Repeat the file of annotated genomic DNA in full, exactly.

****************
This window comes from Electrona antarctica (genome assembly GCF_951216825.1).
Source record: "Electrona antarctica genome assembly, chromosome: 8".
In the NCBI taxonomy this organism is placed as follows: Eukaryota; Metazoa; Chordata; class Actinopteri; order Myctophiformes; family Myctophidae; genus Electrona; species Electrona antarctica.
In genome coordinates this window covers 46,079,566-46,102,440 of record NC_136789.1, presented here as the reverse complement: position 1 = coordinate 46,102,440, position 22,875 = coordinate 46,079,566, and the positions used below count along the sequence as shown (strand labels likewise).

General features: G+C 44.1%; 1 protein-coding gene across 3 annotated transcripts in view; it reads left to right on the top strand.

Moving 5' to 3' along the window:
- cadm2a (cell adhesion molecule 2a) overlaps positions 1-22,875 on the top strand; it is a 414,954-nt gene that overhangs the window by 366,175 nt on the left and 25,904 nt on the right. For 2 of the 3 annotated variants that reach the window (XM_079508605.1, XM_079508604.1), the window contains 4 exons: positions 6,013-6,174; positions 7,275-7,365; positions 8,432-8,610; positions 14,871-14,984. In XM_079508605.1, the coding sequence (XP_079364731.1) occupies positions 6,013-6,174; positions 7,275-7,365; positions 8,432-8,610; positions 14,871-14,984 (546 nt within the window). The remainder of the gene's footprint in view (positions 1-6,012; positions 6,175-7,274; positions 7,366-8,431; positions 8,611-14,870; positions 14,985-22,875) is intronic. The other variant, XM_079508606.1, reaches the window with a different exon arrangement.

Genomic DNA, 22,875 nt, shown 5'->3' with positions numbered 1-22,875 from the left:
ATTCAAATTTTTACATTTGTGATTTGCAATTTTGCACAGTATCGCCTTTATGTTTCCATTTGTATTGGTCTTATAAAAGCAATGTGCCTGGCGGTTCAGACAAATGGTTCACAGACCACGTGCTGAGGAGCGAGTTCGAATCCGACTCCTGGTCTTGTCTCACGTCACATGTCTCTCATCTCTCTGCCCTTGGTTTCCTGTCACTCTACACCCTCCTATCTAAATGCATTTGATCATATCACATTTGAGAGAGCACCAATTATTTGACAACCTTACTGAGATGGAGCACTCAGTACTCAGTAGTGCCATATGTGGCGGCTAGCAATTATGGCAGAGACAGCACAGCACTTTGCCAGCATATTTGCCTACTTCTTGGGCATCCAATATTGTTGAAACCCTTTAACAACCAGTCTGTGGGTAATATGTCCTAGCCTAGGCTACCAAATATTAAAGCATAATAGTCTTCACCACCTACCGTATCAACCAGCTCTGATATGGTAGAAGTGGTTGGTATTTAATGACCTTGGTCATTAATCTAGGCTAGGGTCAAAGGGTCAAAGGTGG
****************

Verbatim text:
This window comes from Electrona antarctica (genome assembly GCF_951216825.1).
Source record: "Electrona antarctica genome assembly, chromosome: 8".
In the NCBI taxonomy this organism is placed as follows: Eukaryota; Metazoa; Chordata; class Actinopteri; order Myctophiformes; family Myctophidae; genus Electrona; species Electrona antarctica.
In genome coordinates this window covers 46,079,566-46,102,440 of record NC_136789.1, presented here as the reverse complement: position 1 = coordinate 46,102,440, position 22,875 = coordinate 46,079,566, and the positions used below count along the sequence as shown (strand labels likewise).

General features: G+C 44.1%; 1 protein-coding gene across 3 annotated transcripts in view; it reads left to right on the top strand.

Moving 5' to 3' along the window:
- cadm2a (cell adhesion molecule 2a) overlaps positions 1-22,875 on the top strand; it is a 414,954-nt gene that overhangs the window by 366,175 nt on the left and 25,904 nt on the right. For 2 of the 3 annotated variants that reach the window (XM_079508605.1, XM_079508604.1), the window contains 4 exons: positions 6,013-6,174; positions 7,275-7,365; positions 8,432-8,610; positions 14,871-14,984. In XM_079508605.1, the coding sequence (XP_079364731.1) occupies positions 6,013-6,174; positions 7,275-7,365; positions 8,432-8,610; positions 14,871-14,984 (546 nt within the window). The remainder of the gene's footprint in view (positions 1-6,012; positions 6,175-7,274; positions 7,366-8,431; positions 8,611-14,870; positions 14,985-22,875) is intronic. The other variant, XM_079508606.1, reaches the window with a different exon arrangement.

Genomic DNA, 22,875 nt, shown 5'->3' with positions numbered 1-22,875 from the left:
ATTCAAATTTTTACATTTGTGATTTGCAATTTTGCACAGTATCGCCTTTATGTTTCCATTTGTATTGGTCTTATAAAAGCAATGTGCCTGGCGGTTCAGACAAATGGTTCACAGACCACGTGCTGAGGAGCGAGTTCGAATCCGACTCCTGGTCTTGTCTCACGTCACATGTCTCTCATCTCTCTGCCCTTGGTTTCCTGTCACTCTACACCCTCCTATCTAAATGCATTTGATCATATCACATTTGAGAGAGCACCAATTATTTGACAACCTTACTGAGATGGAGCACTCAGTACTCAGTAGTGCCATATGTGGCGGCTAGCAATTATGGCAGAGACAGCACAGCACTTTGCCAGCATATTTGCCTACTTCTTGGGCATCCAATATTGTTGAAACCCTTTAACAACCAGTCTGTGGGTAATATGTCCTAGCCTAGGCTACCAAATATTAAAGCATAATAGTCTTCACCACCTACCGTATCAACCAGCTCTGATATGGTAGAAGTGGTTGGTATTTAATGACCTTGGTCATTAATCTAGGCTAGGGTCAAAGGGTCAAAGGTGG